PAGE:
Tagged: Kosuke Fukudome

Good communication

Kosuke and I had a little miscommunication on Monday in Surprise. You always know the center fielder has priority over pretty much everybody on the field, and as far as the infielders are concerned, the shortstop has priority. As soon as you hear his voice, it’s his ball. Everybody backs off. That way he knows that, you know that.

On Monday, it was a situation for me where the ball went to right center and we both called it at the same time. I heard Kosuke in the background call it, and as the right fielder, I backed off. That’s how it went down. I guess it’s good to hash those things out before it starts counting and it counts against us in the loss column. It’s a play that could’ve cost us the game and we have to make sure we do a better job of communication the next time.

I’ve heard Lou’s comments — that I didn’t come here to share a job. In a sense, I try not to lose sight of what the real goal is at the end of the season, which is to win a World Series. At the same time, I’m a realist and I’m not one of those guys who’s going to go out and have a false sense of security about what my abilities are. I know what I can do on the baseball field and I feel like I bring a lot of things offensively to the table, whether it’s laying down a bunt or executing a hit and run, or moving a runner over by hitting the ball to the right side — just smart baseball things. We’ve got a bunch of guys on our team who play that way and are unselfish. The more guys you have like that in the lineup, the better chance you have to win.

Focusing on winning ballgames, especially when you haven’t won a World Series in more than 100 years, that’s what it’s going to come down to this year. I think Jim and Lou, they want to put their best nine guys out on the field. I’ll be the first to admit if I’m not swinging the bat well and I see my playing time go away, I’m not going to complain. I’ll just look in the mirror and try to figure things out in the cage and try to get more playing time.

I shared well as a child, but at the same time, I’ve been in this situation so many times, this is the only way I know how to handle it. I use it to drive me to win a job. If both of us are playing great, that will be the best scenario for this team. I didn’t train four, five, six hours a day in the offseason and do all my work mentally to prepare for this season to play sporadically. I’ll be ready to step in if they need me. My body is ready for it and I’m in shape physically and mentally.

I don’t want to lose sight of the ultimate goal which is to win a World Series. If that means I’m an everyday guy in center field, I’m ready for that.

— Reed

Business as usual

I’m sure the fans are just as excited to get the real thing underway as we are. It’s great that we’re swinging the bats well and putting up good numbers in Spring Training, but everybody knows that doesn’t count. We want to make sure when April rolls around and those games start counting, we’re ready.

Kosuke is back, but it doesn’t matter as far as what I do. I’m going to approach my at-bats the same, and all the work I’m doing in the cage and the weight room, I’m going to approach it the same way. I’ve always prepared myself and my body to play every day and that’s what I’m going to do. Whether I’m in a platoon situation or it’s a situation where I’m strictly the fourth outfielder or a situation where I won the job, I’m always going to prepare myself to be an everyday guy. That way, if an opportunity does come about, then you’re prepared for it. If you’re sitting back and pouting and not approaching things the right way, that’s when you have a tendency to not be prepared when that opportunity comes about.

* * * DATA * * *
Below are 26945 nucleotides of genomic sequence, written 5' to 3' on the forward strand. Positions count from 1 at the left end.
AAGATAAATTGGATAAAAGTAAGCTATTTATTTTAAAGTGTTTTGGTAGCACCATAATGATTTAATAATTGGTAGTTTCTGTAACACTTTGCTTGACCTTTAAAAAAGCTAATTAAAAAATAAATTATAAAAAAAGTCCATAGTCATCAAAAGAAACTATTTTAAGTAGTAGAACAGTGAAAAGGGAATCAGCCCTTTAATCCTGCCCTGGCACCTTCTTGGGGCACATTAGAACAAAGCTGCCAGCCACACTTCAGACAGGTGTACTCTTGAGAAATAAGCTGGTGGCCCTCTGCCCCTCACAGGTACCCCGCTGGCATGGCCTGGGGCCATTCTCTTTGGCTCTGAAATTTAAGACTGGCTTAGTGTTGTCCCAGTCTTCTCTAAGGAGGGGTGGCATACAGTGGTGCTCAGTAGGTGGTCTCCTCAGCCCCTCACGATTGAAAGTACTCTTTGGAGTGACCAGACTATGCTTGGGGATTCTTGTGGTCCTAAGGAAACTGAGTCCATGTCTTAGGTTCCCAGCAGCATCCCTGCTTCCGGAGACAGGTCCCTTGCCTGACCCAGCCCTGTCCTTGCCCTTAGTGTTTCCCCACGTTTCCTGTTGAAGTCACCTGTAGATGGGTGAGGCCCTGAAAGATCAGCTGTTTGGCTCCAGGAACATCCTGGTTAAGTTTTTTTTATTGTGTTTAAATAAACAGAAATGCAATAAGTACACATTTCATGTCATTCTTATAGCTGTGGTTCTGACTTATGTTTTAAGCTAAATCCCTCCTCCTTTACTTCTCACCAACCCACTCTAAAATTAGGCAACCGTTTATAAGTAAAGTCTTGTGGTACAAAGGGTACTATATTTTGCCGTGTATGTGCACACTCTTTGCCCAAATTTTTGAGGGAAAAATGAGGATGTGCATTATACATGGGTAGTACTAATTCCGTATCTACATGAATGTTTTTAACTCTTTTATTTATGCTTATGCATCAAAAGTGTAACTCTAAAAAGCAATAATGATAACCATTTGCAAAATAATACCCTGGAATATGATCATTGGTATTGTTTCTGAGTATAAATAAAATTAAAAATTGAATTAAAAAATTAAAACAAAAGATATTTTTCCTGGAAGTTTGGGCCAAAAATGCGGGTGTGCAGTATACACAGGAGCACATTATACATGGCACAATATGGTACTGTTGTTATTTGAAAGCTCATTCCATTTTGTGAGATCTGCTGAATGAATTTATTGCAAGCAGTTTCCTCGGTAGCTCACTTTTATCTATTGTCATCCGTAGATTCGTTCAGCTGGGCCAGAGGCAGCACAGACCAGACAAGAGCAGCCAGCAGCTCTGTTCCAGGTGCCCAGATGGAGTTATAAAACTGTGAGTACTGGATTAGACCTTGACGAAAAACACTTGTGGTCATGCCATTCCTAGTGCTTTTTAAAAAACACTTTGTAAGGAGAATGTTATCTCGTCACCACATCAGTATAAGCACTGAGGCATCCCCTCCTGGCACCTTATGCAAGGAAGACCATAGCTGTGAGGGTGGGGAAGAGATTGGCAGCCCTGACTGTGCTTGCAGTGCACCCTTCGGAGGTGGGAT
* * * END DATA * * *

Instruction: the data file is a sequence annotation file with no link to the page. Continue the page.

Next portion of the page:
People say, “Oh, this game is a lot of luck.” I think when preparation meets opportunity, for me, that’s what luck is. If you’re not prepared when that opportunity comes about, you’re not going to give yourself that chance to capitalize on that so-called lucky opportunity.

Nothing’s really changed for me. I’ll approach things the same way, like the things we’ve been working on down in the cage with Gerald. You try to see the ball in detail — not just look at the ball but see it in detail and really track it and follow it. That forces you to keep your head still and slows the ball down. So whether there’s 40,000 people in the stands, or 5,000 people in the stands, whether I’m the fourth outfielder or a starter, all I’m worried about is keeping my head still and seeing the baseball. That’s all that matters.

That’s how I think guys at all levels perform. They take something that they’re keying off, whether it’s in batting practice or down in the cage with Gerald, they try to take that into the game and work on something new every day and try to become a better player. That’s what you do over a whole career. It’s a game of experience. I’m definitely learning every year.

As for Fontenot, he was a little under the weather last week — there was the flu or food poisoning or whatever it was going around the clubhouse. He was pretty sensitive last week, so I need to lay off him. I see the sensitive side come through. He came in, and he was pouting. I have to give him a week off and come back with full force next week with the Mike Fontenot session.

I think the combination of him feeling under the weather and his big movie star debut in “My Boys,” I think he had a lot on his plate and he didn’t need to be reading my blog to give him one more thing to worry about. We’ll give him a rest this week. This might be worse than a rest.

— Reed